Smartphones are amazing – fact. The era of mobiles where the functions were limited to calls, text messaging, a shockingly bad quality camera and perhaps mini Solitaire, is well and truly over. With the birth of the iPhone, the Blackberry, social networking and the mobile app (of which there are now thousands), you literally can’t pull our attention away from the smartphone.
This is fine if you’re in the safety of your own home but when crossing a busy road of traffic is something else entirely.
A survey by LV car insurance this week has revealed just how distracted we can get by our beloved smartphones, almost to the point of endangering our own lives and the lives of others. The poll saw one in ten pedestrians admitting to regularly crossing the road while distracted by a gadget, despite a third (31 per cent) admitting their ability to cross safely is extremely impaired when doing so.
Twenty million people are now estimated to own a smartphone, so the implications of this research could be very serious indeed. If these figures were to be applied across the nation, this might suggest two million people are regularly endangering their lives at crossings and junctions, all for the sake of the small shiny object in their hand.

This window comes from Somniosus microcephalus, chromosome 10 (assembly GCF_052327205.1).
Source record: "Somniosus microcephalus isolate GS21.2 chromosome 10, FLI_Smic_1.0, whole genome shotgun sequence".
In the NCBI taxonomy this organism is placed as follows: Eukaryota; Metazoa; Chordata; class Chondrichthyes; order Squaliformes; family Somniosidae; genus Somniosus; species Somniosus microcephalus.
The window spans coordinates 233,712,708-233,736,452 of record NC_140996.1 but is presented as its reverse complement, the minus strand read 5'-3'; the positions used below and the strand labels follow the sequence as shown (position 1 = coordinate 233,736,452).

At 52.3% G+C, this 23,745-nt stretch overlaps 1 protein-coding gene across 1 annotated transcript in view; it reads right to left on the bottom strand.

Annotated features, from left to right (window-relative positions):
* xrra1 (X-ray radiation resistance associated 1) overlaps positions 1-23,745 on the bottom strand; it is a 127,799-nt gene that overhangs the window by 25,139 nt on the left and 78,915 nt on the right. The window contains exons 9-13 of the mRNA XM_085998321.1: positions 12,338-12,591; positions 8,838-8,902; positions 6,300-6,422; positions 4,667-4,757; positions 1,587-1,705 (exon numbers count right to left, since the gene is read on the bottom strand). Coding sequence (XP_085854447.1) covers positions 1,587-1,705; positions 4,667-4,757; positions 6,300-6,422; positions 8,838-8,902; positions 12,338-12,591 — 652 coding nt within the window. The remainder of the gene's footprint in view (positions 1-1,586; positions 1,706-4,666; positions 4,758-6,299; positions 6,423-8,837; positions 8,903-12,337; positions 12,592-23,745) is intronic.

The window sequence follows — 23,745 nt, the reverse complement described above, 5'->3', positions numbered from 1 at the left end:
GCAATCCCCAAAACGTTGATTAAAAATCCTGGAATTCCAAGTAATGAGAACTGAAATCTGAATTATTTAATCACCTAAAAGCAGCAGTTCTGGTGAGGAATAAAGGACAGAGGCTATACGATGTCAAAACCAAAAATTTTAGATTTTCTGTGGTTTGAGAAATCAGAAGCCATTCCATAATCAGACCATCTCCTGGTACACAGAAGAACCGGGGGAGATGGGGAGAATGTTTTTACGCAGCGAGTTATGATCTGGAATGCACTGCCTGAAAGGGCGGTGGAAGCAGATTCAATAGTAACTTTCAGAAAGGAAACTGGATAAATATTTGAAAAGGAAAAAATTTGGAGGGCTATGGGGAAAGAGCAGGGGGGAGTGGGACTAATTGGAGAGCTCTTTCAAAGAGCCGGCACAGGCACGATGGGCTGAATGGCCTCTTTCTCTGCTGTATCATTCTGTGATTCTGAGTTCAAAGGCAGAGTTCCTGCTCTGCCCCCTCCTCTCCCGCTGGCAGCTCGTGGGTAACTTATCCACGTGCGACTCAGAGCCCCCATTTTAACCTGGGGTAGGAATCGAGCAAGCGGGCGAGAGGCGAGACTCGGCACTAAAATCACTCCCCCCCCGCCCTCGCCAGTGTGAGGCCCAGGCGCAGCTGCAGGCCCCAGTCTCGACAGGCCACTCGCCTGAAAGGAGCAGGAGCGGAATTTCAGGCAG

The study, which was conducted in busy urban areas across London, Manchester, Edinburgh and Cardiff, also saw a gender divide between smartphone users and their attitude to crossing busy roads. Fifty-eight per cent of men who were observed crossing roads while using a mobile phone did so unsafely compared to 53 per cent of women.
How silly can we be? Are we that addicted that we can’t just pocket our smartphone for a few moments while we safely cross a road, and then take it out again?
Yesterday’s (26 September) Guardian reported that the smartphone obsession among young people is such that they would rather choose the latest gadget on the market rather than a flashy car. The report suggests the love affair between motoring and younger generations may be coming to an end because handheld gadgets are just becoming too darn attractive! And as the obsession with the smartphone increases, the percentage of 17 to 20-year-olds with driving licences has fallen – from 48 per cent in the early 1990s to 35 per cent in 2010.
So not only are many pedestrians stepping out into busy traffic transfixed by their smartphone, many of them will not be drivers and therefore, may not be as conscious of what a hazard they could be causing. A dangerous combination…
Author: Anthony Hobbs